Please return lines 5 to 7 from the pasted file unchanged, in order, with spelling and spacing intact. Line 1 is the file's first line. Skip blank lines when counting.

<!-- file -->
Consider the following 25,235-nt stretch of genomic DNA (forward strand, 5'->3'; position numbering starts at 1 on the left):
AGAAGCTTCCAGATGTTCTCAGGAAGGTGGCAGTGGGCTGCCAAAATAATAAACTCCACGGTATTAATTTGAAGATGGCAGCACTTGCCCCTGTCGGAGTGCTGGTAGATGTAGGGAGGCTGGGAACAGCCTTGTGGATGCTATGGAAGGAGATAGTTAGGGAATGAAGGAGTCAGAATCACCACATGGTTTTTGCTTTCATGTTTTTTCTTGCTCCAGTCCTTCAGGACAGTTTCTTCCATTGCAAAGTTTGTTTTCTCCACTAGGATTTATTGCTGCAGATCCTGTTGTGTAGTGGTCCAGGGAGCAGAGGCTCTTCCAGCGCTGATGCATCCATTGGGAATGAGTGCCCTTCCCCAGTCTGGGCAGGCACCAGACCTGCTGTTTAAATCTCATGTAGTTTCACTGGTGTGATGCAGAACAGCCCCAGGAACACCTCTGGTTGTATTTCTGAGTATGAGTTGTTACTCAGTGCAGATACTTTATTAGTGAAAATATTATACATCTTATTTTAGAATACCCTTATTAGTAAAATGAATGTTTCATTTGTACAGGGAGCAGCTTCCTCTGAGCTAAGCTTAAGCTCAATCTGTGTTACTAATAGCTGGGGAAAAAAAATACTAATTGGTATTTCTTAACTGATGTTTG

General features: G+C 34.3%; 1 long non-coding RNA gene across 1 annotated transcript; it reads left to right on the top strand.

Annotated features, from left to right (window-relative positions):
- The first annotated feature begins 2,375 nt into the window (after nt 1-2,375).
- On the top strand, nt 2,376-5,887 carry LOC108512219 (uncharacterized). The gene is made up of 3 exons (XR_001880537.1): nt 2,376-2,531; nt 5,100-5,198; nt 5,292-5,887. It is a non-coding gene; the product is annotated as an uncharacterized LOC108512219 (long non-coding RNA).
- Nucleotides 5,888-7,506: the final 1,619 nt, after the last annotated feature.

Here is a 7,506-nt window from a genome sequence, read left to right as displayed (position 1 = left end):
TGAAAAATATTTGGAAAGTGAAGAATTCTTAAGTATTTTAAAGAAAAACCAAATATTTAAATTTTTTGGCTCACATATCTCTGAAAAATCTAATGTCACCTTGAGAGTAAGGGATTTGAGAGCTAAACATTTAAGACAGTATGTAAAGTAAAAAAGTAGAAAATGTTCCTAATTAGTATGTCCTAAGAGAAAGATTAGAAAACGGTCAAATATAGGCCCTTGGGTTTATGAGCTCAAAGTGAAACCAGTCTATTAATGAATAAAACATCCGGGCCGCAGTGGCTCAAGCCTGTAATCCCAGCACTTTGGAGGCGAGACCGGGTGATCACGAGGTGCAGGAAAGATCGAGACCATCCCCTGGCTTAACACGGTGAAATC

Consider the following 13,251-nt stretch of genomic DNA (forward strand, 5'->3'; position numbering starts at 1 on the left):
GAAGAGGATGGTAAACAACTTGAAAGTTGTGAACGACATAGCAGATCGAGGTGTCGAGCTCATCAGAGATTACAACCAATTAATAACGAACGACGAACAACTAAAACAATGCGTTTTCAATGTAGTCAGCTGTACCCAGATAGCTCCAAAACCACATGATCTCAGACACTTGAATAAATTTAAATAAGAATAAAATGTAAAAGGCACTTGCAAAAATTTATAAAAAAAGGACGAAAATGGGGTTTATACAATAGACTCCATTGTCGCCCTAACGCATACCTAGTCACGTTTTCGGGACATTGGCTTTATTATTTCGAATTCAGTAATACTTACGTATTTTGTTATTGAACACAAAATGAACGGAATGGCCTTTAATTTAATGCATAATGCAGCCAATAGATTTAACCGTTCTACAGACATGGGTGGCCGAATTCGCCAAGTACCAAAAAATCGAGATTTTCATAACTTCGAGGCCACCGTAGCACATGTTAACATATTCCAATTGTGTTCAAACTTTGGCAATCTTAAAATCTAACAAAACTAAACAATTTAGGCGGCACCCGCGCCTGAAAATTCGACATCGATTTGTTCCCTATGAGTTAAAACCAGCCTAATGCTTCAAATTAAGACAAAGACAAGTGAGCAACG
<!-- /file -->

- The first annotated feature begins 2,375 nt into the window (after nt 1-2,375).
- On the top strand, nt 2,376-5,887 carry LOC108512219 (uncharacterized). The gene is made up of 3 exons (XR_001880537.1): nt 2,376-2,531; nt 5,100-5,198; nt 5,292-5,887. It is a non-coding gene; the product is annotated as an uncharacterized LOC108512219 (long non-coding RNA).
- Nucleotides 5,888-7,506: the final 1,619 nt, after the last annotated feature.